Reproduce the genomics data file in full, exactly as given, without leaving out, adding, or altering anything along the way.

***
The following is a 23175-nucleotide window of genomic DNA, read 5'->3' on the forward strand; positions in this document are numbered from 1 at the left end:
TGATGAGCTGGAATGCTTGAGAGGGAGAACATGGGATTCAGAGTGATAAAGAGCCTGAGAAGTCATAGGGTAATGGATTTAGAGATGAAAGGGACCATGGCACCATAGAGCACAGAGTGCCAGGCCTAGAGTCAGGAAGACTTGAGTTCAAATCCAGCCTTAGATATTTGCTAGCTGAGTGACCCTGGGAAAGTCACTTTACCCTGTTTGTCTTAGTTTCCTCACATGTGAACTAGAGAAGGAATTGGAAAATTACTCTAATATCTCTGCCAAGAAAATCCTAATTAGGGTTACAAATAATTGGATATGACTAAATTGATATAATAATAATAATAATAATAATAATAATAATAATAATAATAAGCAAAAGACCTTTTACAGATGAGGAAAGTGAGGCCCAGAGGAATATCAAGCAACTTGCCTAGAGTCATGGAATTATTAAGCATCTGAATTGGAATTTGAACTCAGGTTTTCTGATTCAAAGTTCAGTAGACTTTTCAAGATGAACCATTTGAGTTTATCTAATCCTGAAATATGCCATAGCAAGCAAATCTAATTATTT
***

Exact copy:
The following is a 23175-nucleotide window of genomic DNA, read 5'->3' on the forward strand; positions in this document are numbered from 1 at the left end:
TGATGAGCTGGAATGCTTGAGAGGGAGAACATGGGATTCAGAGTGATAAAGAGCCTGAGAAGTCATAGGGTAATGGATTTAGAGATGAAAGGGACCATGGCACCATAGAGCACAGAGTGCCAGGCCTAGAGTCAGGAAGACTTGAGTTCAAATCCAGCCTTAGATATTTGCTAGCTGAGTGACCCTGGGAAAGTCACTTTACCCTGTTTGTCTTAGTTTCCTCACATGTGAACTAGAGAAGGAATTGGAAAATTACTCTAATATCTCTGCCAAGAAAATCCTAATTAGGGTTACAAATAATTGGATATGACTAAATTGATATAATAATAATAATAATAATAATAATAATAATAATAATAATAAGCAAAAGACCTTTTACAGATGAGGAAAGTGAGGCCCAGAGGAATATCAAGCAACTTGCCTAGAGTCATGGAATTATTAAGCATCTGAATTGGAATTTGAACTCAGGTTTTCTGATTCAAAGTTCAGTAGACTTTTCAAGATGAACCATTTGAGTTTATCTAATCCTGAAATATGCCATAGCAAGCAAATCTAATTATTT